Saturday, April 16, 2016

Senators Saturday - Jim King, 1965.

Well, another Little League game today so you'll have to make do with another pre-scheduled Senators Saturday post.

Jim King, shown here on card 38 of the 1965 Topps set, was entering his fifth season with the Senators. He was one of the few remaining players Washington got in the expansion draft. King suffered a bit of a power and defense dip in 1964 and was looking to rebound and keep his starting spot in right field.

Jim appeared in 120 games for the Senators in 1965, he played in the field in 88 of those games. All of his playing time in the field was in right field. Both the number of games he played in and the 589.1 innings he logged were significant drops from the previous season. Using his limited time to the fullest, King committed just one error all season for a .993 fielding percentage. That was well above the league average .978 fielding percentage. Jim also had much better range than the average American League right fielder.

King made 309 trips to the plate for the Senators in 1965, a drop of 169 plate appearances from the previous year. He saw his batting average drop 28 points to .213 while his on-base remained about the same at .337. Jim still had some power left in his bat though. He hit ten doubles, two triples, and 14 home runs. He walked 44 times while striking out 50 times. King bumped in 49 RBI while scoring 46 runs of his own.

While 1965 had been a decent season for Jim King, it had not been what he needed it to be. Facing challenges for playing time from several other players, he had not been able to put together the standout year at the plate he needed to keep from losing playing time. The drop in batting average was also significant and concerning. Jim would likely face more challengers for his job in 1966 and really needed his bat to return if he wanted to keep his spot in the Washington outfield.

Friday, April 15, 2016

Rougie grounds The Birds.

Something had to give last night as the Rangers welcomed the Orioles to Arlington to kick off a four game series. Texas got hot on their road trip and had Cole Hamels slated to take the mound against the O's. The Rangers were undefeated in Hamels' last 12 starts. On the other side of the ledger, Baltimore has gotten off to a torrid start and was carrying a 7-1 record as the got to the ballpark.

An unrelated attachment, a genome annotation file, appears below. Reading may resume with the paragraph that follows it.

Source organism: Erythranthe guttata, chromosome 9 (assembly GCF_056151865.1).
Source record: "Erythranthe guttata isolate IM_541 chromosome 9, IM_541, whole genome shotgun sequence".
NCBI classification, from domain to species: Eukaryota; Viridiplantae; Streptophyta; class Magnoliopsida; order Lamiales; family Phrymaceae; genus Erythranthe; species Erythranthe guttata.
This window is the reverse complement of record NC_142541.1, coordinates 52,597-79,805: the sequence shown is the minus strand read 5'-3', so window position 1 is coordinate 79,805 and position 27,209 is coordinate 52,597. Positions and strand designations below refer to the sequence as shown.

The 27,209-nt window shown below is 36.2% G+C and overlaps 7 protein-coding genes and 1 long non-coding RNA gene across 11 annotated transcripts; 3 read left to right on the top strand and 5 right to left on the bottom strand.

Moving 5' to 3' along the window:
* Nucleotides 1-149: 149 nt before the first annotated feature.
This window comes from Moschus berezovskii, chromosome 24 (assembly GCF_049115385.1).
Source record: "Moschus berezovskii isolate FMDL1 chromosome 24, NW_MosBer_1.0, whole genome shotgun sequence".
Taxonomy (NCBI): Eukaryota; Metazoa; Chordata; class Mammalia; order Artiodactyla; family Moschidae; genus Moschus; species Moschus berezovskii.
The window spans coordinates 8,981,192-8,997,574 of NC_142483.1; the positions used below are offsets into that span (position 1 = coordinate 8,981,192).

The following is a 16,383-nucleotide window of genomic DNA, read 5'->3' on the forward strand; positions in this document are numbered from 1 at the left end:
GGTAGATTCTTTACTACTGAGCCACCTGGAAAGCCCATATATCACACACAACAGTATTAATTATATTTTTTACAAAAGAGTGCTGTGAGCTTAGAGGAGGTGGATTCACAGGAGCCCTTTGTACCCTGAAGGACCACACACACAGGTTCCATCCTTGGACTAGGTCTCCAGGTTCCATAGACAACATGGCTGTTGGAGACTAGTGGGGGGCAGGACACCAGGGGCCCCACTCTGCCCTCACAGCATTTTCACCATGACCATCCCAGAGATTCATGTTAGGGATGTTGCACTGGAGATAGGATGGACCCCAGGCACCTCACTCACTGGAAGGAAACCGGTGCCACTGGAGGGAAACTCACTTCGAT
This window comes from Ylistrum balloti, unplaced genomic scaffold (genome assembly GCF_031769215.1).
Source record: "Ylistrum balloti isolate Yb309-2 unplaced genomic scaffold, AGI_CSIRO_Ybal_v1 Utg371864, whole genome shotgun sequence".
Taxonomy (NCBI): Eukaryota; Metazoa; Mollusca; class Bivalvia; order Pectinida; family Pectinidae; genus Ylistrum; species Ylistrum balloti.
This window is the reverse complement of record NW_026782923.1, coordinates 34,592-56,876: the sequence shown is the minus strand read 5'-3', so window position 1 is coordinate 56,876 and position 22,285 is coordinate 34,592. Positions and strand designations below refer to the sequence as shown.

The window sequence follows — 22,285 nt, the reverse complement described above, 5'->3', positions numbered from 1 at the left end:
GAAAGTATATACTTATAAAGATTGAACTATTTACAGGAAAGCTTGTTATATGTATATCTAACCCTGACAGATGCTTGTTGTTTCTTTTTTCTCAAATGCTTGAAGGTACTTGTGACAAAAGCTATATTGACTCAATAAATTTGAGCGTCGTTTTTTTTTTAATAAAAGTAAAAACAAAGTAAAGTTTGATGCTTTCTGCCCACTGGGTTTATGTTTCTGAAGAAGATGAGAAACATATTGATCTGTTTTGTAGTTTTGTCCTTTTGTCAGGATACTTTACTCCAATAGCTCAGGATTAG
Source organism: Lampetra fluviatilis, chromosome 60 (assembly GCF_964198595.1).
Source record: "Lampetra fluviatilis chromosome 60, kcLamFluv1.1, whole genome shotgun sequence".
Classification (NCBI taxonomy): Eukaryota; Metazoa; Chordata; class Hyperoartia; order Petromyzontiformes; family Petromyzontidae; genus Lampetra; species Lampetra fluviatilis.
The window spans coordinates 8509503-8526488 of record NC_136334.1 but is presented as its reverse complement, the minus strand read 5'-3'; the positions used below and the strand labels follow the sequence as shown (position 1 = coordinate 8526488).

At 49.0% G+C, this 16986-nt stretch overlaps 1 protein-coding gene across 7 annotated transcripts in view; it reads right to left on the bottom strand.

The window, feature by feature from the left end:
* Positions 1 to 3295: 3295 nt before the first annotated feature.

It looked like the Rangers were on the short end of the stick as the Birds knocked Cole out in the sixth. They were leading Texas 3-1 when Hamels took his long walk to the showers. Tom Wilhelmsen came in a tossed a double-play ball to end the inning and limit the damage.

In the bottom of the sixth the Rangers managed to tie the game. That brought Rougned Odor to the plate. Odor, seen here on card 412 of the 2015 Topps Heritage set, laced a double into left field to send two runs home and give Texas a 5-3 lead. The next batter, Elvis Andrus, singled to bring in Rougie and finalize the score at 6-3 Texas.

Keone Kela, Sam Dyson, and Shawn Tolleson came in succession from the bullpen and held Baltimore scoreless for the final three innings to nail down the win. Tolleson picked up his third save of the season while Wilhelmsen got the vulture win.

Always good to see a come-back win like this, especially against a hot club like the Orioles. Even better to see the bottom part of the lineup producing in critical situations. Between Andrus and Odor, the center infield is looking pretty good for Texas this season. Also nice to see the bullpen shake off their early season stumbles, put out a fire, and keep it out for three innings.

Thursday, April 14, 2016

Returning home.

Well, the Rangers lost the final game of their road trip last night to the Mariners 4-2 in ten innings. That puts them at .500 as they come home to face the Red Sox tonight. Since they left on the trip a game under .500, I think one has to count the trip as a success. Hopefully they can keep the ball rolling as they return home.

Speaking of returns, I still have a few through the mail requests trickling in now and then. This 1992 Donruss card of Donald Harris was one that came in this past week. I sent it out on January 23rd. Mr. Harris was kind enough to sign it and a 1993 Topps card and return both of them. Also coming in was a success from former Ranger first baseman Will Clark. Thanks to both players for taking of their time to sign and return my cards.

Wednesday, April 13, 2016

Holland, Beltre put Rangers on top of M's.

Well, the guys are looking good in their second go-round against the Seattle Mariners, this one on the road. Texas won the first game of the series on Monday night and last night Derek Holland took the mound for his second start of the young season.

Holland, shown here on card 88 of the 2013 Topps Archives set, pitched 6.2 innings. He struck out and walked two while keeping Seattle off the board. Andrew Faulkner finished out the seventh inning with a strikeout. Phil Klein tossed two flawless innings to complete the game. Just like that, Derek picked up his first win.

On the other side of the ledger, the Rangers went on a romp. Adrian Beltre led the way as he went 2-for-4 with a home run, double, and five RBI. Elvis Andrus kept up his quiet offensive revival with a 3-for-4 night that included a double and a RBI. Delino DeShields and Ryan Rua also went 2-for-4 and everyone in the starting nine, except Ian Desmond, had a hit, run scored, or RBI. By the time the dust settled, the Rangers had punched eight runs across on 12 hits. That's some nice run support.